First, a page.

Tuscan vegetable soup for a late lunch at Toscano
When folks think of fine Italian in Harvard Square it’s often haute destinations Giulia (where lines form at 4:30 p.m., an hour before opening) or Bar Enza (which took over the space in The Charles Hotel that was Giulia’s sister eatery, Benedetto). In that conversation too is Toscano, the quiet northern Italian eatery near the A.R.T. that often gets overlooked as too buttoned-down. The Brattle Street trattoria opened in 2013, replacing Café of India to become sibling to a Tuscan-inspired destination open on Charles Street in Boston’s Beacon Hill for nearly 40 years. The Brattle Street perch has an open but cozy old-Europe vibe – it doesn’t have outdoor dining per se, but the front of the restaurant opens up onto the street, giving it a street-cafe feel. (Even more so now that the street has become narrowed and calmed by the installation of a bidirectional bike lane along the avenue.)
Toscano’s is open for lunch and dinner, and one of my favorite late-lunch spots. (Semolina Kitchen & Bar in Medford is on that list too.) It has a solid red sangria and a summer menu – prix fixe, with three courses – that you can poach appetizers and secondis off of for a nosh. That menu rotates some and recycles a few standbys from the regular menu, which has solid-quality wood-fired pizzas and pastas as well as offerings from the land and sea. You can get half-order pastas, but I find one or two appetizers make for good lunch or a lighter dinner.
I’m fond of Toscano’s hearty, rib-sticking pasta e fagioli and tomato bread soup, but for the summer my go-to is the minestrone, a Tuscan-style vegetable soup that is not like most minestrones, but spicy, spare on the beans and heavy on the tomato. It’s a generous serving, and when you add the warmed rolls and fresh olive oil that come on the house, it’s a perfect warm-weather snack. Then there’s the burrata and fresh mozzarella apps with speck or prosciutto (the caprese style is on the regular menu; the cured-meat versions come as specials), fresh, rich and creamy indulgences that come with a balsamic drizzle on the side. Try also the wood-grilled shrimp (gamberoni alla brace), which are large and succulent and feel like eating mini lobster tails. Another win is the super-lean homemade pork sausage, which you can get as an appetizer (salsicce e rapine), add as a side to your plate or have cut up and put into your soups.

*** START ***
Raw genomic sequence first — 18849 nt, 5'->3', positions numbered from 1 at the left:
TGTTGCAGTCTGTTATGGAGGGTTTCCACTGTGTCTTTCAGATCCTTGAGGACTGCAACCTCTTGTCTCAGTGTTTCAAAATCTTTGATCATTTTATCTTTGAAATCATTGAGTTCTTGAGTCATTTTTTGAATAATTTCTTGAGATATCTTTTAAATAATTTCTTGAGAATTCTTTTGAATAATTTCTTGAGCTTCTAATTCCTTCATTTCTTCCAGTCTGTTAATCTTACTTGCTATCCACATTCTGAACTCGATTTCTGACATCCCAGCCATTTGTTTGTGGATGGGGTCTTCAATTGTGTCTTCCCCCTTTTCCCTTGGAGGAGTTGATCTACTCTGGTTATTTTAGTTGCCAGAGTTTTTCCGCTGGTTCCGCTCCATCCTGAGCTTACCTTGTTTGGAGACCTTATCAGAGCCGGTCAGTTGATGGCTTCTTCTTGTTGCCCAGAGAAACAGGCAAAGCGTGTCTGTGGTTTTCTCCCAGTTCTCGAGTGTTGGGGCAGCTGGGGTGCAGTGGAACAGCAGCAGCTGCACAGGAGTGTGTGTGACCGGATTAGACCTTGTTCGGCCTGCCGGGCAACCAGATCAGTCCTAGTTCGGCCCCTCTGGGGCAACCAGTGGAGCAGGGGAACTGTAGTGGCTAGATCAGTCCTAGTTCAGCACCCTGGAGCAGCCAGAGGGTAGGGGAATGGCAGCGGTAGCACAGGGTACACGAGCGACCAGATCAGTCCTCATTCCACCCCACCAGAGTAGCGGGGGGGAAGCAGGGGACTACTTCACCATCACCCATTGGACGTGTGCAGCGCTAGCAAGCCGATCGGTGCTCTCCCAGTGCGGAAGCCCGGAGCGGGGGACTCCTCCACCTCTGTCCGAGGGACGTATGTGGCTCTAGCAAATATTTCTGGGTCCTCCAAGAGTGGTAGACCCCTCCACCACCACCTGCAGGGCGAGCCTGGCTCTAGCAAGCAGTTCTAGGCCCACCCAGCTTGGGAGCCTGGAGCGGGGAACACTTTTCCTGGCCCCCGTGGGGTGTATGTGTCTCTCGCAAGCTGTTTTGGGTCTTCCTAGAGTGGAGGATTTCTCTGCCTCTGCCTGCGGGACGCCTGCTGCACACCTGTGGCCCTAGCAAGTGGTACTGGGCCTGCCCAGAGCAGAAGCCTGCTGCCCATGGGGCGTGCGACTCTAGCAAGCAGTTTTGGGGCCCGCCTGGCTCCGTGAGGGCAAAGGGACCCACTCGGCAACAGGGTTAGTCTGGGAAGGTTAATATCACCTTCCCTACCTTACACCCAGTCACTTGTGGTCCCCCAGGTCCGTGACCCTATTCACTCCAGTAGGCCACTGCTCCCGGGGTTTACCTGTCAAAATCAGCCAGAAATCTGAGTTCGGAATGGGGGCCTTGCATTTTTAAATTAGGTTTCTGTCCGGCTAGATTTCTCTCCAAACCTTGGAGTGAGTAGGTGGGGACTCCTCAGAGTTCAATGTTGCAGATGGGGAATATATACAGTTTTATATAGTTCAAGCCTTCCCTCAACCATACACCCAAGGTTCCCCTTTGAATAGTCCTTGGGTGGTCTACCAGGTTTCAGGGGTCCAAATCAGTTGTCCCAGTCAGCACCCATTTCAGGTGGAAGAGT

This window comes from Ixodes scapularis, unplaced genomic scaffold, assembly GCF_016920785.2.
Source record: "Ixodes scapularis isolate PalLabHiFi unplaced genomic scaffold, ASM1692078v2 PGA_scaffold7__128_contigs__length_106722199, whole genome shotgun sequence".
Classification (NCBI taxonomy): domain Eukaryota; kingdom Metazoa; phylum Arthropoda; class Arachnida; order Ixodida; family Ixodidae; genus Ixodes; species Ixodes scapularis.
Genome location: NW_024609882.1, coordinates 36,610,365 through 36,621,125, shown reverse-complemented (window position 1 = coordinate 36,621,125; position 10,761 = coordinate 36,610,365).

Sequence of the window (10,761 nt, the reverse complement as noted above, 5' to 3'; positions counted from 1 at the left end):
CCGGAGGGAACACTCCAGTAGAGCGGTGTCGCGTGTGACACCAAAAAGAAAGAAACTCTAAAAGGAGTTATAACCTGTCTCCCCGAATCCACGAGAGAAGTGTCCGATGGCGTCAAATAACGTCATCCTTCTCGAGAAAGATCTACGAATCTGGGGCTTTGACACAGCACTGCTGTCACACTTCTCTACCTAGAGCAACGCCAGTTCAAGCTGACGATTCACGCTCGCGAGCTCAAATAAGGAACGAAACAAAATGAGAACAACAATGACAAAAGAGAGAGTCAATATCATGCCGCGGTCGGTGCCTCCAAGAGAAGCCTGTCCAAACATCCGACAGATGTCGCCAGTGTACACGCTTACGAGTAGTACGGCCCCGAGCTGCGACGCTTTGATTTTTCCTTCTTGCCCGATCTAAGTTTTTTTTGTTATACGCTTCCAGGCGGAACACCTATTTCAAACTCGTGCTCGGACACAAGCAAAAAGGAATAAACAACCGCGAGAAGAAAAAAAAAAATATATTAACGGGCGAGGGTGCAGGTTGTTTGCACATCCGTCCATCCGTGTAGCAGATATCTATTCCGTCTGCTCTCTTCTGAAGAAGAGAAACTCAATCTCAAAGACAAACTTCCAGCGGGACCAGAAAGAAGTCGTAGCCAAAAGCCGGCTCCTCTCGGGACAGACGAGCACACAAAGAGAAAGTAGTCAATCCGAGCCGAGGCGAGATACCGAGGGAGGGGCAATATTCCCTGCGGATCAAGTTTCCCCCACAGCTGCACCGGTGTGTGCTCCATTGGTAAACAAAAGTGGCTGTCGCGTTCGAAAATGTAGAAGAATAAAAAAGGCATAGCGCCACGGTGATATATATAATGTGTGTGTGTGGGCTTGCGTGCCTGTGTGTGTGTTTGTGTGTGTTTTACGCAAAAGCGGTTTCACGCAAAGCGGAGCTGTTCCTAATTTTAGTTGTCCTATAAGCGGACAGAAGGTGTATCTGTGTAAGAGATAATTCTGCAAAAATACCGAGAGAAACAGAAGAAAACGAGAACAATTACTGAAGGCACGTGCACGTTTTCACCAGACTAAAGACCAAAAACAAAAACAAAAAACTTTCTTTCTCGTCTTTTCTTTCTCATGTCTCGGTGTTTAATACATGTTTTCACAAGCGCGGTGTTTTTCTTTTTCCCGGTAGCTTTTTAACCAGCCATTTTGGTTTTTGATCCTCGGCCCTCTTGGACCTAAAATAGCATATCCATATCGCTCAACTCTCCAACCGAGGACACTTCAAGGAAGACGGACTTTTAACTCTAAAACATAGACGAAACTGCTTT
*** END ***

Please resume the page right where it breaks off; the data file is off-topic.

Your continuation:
That’s a great selling point abut Toscano’s: If you want to customize anything – let’s say you want chicken parm, which is not on the menu – just ask and they’ll likely do it. I’ve never had a request denied, and the waitstaff is friendly and attentive. I often order the sausage with a side of steamed white beans (fagioli) in a tomato sauce. It’s nowhere on the menu; I just made it up on a whim and it appeared before me.
If you go for dinner, know that the classic pastas (clams linguini, spaghetti pomodoro) and risottos (sausage, seafood or the one I really dig, mushroom) are belly-filling meals that will have you leaving with a take-home bag. You can also get wood-grilled steaks (T-bone, filet mignon) and swordfish, as well as traditional veal dishes (scaloppine, Milanese). The big plate I get regular hankerings for is the pollo castellana, a sautéed chicken breast with prosciutto and mushrooms in a white wine sauce that is tender, flavorful and satiating without being heavy.
Besides the summer menu, a good reason to visit Toscano’s during the warmer month is that the square is quiet and calm – students, alumni and parents are a far-off, fall thing, making this the time of year residents venture forth to partake at places normally crowded, when they can just sit down and spread out and enjoy the veranda atmosphere. Next up, I’m thinking about adding prosciutto to that burrata caprese.
Cambridge writer Tom Meek’s reviews, essays, short stories and articles have appeared in WBUR’s The ARTery, The Boston Phoenix, The Boston Globe, The Rumpus, The Charleston City Paper and SLAB literary journal. Tom is also a member of the Boston Society of Film Critics and rides his bike everywhere.